Recently, the Federal Communications Commission (FCC) issued new, more comprehensive rules designed to increase the quality of closed captions on television. The intent of the rules, announced February 20, 2014 by FCC Chairman Thomas “Tom” Wheeler, is to ensure the deaf and hard of hearing communities have full access to programming.
The new rules provide long-requested guidelines, in the form of best practices, for video programmers and captioning vendors. The rules distinguish between pre-recorded, live, and near-live programming and explains how the new standards apply to each type of programming, recognizing the greater hurdles involved with captioning live and near-live programming.
Quality Standards for Captions
The new rules deal with quality standards for accuracy, synchronicity (timing), program completeness, and placement of closed captions. The rules state that captions must be:
- Accurate: Captions must match the spoken words in the dialogue and convey background noises and other sounds to the fullest extent possible.
- Synchronous: Captions must coincide with their corresponding spoken words and sounds to the greatest extent possible and must be displayed on the screen at a speed that can be read by viewers.
- Complete: Captions must run from the beginning to the end of the program to the fullest extent possible.
- Properly placed: Captions should not block other important visual content on the screen, overlap one another, run off the edge of the video screen, or be blocked by other information.
Best Practices Outlined
Best practices were created from proposals from the National Cable and Telecommunications Association, the National Association of Broadcasters, and several captioning agencies. For video programmers, the practices include:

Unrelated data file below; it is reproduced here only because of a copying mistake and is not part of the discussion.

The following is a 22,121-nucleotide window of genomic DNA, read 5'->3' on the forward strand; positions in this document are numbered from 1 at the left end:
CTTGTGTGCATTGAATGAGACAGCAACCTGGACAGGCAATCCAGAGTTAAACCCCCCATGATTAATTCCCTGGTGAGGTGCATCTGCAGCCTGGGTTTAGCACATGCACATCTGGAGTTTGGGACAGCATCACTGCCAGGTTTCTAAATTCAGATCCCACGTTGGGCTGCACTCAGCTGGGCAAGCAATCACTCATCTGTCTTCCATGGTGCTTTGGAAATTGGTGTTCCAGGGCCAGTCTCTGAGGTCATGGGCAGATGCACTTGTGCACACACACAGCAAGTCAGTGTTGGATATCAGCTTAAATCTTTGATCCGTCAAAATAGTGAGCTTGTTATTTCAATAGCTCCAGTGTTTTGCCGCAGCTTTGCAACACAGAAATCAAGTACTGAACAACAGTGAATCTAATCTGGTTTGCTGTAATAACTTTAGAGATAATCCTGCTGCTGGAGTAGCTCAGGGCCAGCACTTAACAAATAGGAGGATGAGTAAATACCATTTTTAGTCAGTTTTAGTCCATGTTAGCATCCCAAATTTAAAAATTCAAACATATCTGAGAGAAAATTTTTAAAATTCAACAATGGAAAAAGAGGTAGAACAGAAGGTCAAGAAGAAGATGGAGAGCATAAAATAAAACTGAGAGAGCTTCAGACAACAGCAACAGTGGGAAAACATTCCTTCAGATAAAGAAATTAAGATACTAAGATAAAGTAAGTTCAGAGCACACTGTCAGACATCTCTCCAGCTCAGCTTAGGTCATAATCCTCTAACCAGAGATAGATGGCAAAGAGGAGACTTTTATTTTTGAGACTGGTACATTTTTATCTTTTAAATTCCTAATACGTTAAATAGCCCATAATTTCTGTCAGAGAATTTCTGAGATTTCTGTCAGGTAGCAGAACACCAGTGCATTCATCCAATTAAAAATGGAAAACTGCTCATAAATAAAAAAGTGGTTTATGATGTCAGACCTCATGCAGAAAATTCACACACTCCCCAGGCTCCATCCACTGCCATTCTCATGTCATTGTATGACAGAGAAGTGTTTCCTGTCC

- Providing high-quality program audio signals to promote accurate captioning transcriptions
- Providing captioning vendors with advance access to show scripts, proper names and song lyrics, making it easier to caption live programs
Best practices for captioning providers are outlined:
- Ensuring the proper screening, training and supervision of their captioners
- Taking measures to ensure that their technical systems are functional, to prevent service interruptions
Requirements for Broadcasters
Broadcasters who are permitted under the Commission’s rules to convert teleprompter script into captions are now required to pre-script more of their news programming, including sports, weather, and most late-breaking stories. The pre-scripting requirement will result in captioning for some news programming that previously aired uncaptioned. And to provide visual access to certain news segments that can’t be pre-scripted, crawls and other visual information must be used.
The far-reaching ruling addresses several items:
- Multicast channels
- Technical equipment monitoring
- A Further Notice of Proposed Rulemaking seeks comment on re-apportioning some of the captioning responsibilities and on ways to continue to improve accessibility to TV programming and improve the commission’s procedural rules.
- A Declaratory Ruling clarifying existing rules defining requirements for on-demand programming, bilingual English and Spanish programming, obligations of low-power TV stations, and video programming distributor contact information.
To discuss how the new FCC ruling impacts your captioning project, contact Dynamic Captioning’s National Sales Manager Greg Wolf at Greg.Wolf@dynamiccaptioning.com or 310.770.5049. For specific details of the rules are in the Commission’s document.